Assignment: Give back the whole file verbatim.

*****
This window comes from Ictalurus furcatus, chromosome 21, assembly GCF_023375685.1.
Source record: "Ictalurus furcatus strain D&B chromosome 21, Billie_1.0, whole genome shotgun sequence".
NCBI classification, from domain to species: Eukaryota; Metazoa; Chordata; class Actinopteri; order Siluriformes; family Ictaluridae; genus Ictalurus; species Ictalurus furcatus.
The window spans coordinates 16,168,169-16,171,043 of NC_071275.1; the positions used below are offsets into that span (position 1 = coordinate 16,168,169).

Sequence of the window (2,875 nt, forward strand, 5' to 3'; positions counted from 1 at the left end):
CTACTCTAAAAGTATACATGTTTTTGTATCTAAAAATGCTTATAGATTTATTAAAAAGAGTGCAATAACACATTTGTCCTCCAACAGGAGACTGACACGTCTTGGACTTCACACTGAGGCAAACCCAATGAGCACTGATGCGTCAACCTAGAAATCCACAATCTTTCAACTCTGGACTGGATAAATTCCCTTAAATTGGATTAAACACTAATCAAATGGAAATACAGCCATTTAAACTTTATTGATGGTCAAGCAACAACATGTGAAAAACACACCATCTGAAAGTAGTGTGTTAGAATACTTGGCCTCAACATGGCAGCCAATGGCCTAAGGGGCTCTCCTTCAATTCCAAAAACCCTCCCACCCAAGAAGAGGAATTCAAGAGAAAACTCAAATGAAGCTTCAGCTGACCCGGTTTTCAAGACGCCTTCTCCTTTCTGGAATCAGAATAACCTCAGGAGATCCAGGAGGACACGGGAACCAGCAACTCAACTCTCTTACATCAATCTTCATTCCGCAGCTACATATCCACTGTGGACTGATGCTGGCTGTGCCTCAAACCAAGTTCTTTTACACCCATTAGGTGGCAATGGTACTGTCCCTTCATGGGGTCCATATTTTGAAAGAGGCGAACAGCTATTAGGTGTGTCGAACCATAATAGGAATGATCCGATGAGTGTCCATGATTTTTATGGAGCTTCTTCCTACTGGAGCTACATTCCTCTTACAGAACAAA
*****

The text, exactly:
This window comes from Ictalurus furcatus, chromosome 21, assembly GCF_023375685.1.
Source record: "Ictalurus furcatus strain D&B chromosome 21, Billie_1.0, whole genome shotgun sequence".
NCBI classification, from domain to species: Eukaryota; Metazoa; Chordata; class Actinopteri; order Siluriformes; family Ictaluridae; genus Ictalurus; species Ictalurus furcatus.
The window spans coordinates 16,168,169-16,171,043 of NC_071275.1; the positions used below are offsets into that span (position 1 = coordinate 16,168,169).

Sequence of the window (2,875 nt, forward strand, 5' to 3'; positions counted from 1 at the left end):
CTACTCTAAAAGTATACATGTTTTTGTATCTAAAAATGCTTATAGATTTATTAAAAAGAGTGCAATAACACATTTGTCCTCCAACAGGAGACTGACACGTCTTGGACTTCACACTGAGGCAAACCCAATGAGCACTGATGCGTCAACCTAGAAATCCACAATCTTTCAACTCTGGACTGGATAAATTCCCTTAAATTGGATTAAACACTAATCAAATGGAAATACAGCCATTTAAACTTTATTGATGGTCAAGCAACAACATGTGAAAAACACACCATCTGAAAGTAGTGTGTTAGAATACTTGGCCTCAACATGGCAGCCAATGGCCTAAGGGGCTCTCCTTCAATTCCAAAAACCCTCCCACCCAAGAAGAGGAATTCAAGAGAAAACTCAAATGAAGCTTCAGCTGACCCGGTTTTCAAGACGCCTTCTCCTTTCTGGAATCAGAATAACCTCAGGAGATCCAGGAGGACACGGGAACCAGCAACTCAACTCTCTTACATCAATCTTCATTCCGCAGCTACATATCCACTGTGGACTGATGCTGGCTGTGCCTCAAACCAAGTTCTTTTACACCCATTAGGTGGCAATGGTACTGTCCCTTCATGGGGTCCATATTTTGAAAGAGGCGAACAGCTATTAGGTGTGTCGAACCATAATAGGAATGATCCGATGAGTGTCCATGATTTTTATGGAGCTTCTTCCTACTGGAGCTACATTCCTCTTACAGAACAAA